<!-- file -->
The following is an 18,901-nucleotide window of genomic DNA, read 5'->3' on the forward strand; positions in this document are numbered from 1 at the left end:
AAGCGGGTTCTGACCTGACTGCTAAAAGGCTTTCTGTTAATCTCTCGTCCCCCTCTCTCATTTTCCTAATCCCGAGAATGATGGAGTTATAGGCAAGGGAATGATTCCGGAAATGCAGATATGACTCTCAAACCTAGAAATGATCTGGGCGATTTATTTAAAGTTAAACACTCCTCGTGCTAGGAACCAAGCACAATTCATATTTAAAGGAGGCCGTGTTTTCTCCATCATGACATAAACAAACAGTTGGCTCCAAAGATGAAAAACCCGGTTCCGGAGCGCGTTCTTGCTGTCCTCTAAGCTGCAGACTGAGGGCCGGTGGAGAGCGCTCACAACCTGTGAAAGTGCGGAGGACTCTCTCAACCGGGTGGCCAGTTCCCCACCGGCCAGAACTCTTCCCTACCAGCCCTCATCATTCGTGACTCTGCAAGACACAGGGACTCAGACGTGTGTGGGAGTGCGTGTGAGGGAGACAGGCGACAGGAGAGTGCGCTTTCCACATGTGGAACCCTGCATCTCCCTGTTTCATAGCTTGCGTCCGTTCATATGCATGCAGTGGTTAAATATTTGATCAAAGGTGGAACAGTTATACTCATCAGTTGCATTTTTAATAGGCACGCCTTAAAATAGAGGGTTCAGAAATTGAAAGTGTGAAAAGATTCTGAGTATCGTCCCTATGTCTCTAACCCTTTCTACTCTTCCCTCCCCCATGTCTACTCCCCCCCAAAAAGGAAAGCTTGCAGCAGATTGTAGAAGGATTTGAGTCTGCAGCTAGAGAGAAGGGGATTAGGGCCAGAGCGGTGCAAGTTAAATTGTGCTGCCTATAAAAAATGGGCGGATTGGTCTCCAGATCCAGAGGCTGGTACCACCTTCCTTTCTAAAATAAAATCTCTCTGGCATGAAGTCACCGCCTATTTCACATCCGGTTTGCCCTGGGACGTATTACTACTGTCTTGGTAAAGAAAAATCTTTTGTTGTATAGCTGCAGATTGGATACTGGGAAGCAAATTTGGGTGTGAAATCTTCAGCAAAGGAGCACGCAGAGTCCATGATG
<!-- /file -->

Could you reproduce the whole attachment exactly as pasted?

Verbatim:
The following is an 18,901-nucleotide window of genomic DNA, read 5'->3' on the forward strand; positions in this document are numbered from 1 at the left end:
AAGCGGGTTCTGACCTGACTGCTAAAAGGCTTTCTGTTAATCTCTCGTCCCCCTCTCTCATTTTCCTAATCCCGAGAATGATGGAGTTATAGGCAAGGGAATGATTCCGGAAATGCAGATATGACTCTCAAACCTAGAAATGATCTGGGCGATTTATTTAAAGTTAAACACTCCTCGTGCTAGGAACCAAGCACAATTCATATTTAAAGGAGGCCGTGTTTTCTCCATCATGACATAAACAAACAGTTGGCTCCAAAGATGAAAAACCCGGTTCCGGAGCGCGTTCTTGCTGTCCTCTAAGCTGCAGACTGAGGGCCGGTGGAGAGCGCTCACAACCTGTGAAAGTGCGGAGGACTCTCTCAACCGGGTGGCCAGTTCCCCACCGGCCAGAACTCTTCCCTACCAGCCCTCATCATTCGTGACTCTGCAAGACACAGGGACTCAGACGTGTGTGGGAGTGCGTGTGAGGGAGACAGGCGACAGGAGAGTGCGCTTTCCACATGTGGAACCCTGCATCTCCCTGTTTCATAGCTTGCGTCCGTTCATATGCATGCAGTGGTTAAATATTTGATCAAAGGTGGAACAGTTATACTCATCAGTTGCATTTTTAATAGGCACGCCTTAAAATAGAGGGTTCAGAAATTGAAAGTGTGAAAAGATTCTGAGTATCGTCCCTATGTCTCTAACCCTTTCTACTCTTCCCTCCCCCATGTCTACTCCCCCCCAAAAAGGAAAGCTTGCAGCAGATTGTAGAAGGATTTGAGTCTGCAGCTAGAGAGAAGGGGATTAGGGCCAGAGCGGTGCAAGTTAAATTGTGCTGCCTATAAAAAATGGGCGGATTGGTCTCCAGATCCAGAGGCTGGTACCACCTTCCTTTCTAAAATAAAATCTCTCTGGCATGAAGTCACCGCCTATTTCACATCCGGTTTGCCCTGGGACGTATTACTACTGTCTTGGTAAAGAAAAATCTTTTGTTGTATAGCTGCAGATTGGATACTGGGAAGCAAATTTGGGTGTGAAATCTTCAGCAAAGGAGCACGCAGAGTCCATGATG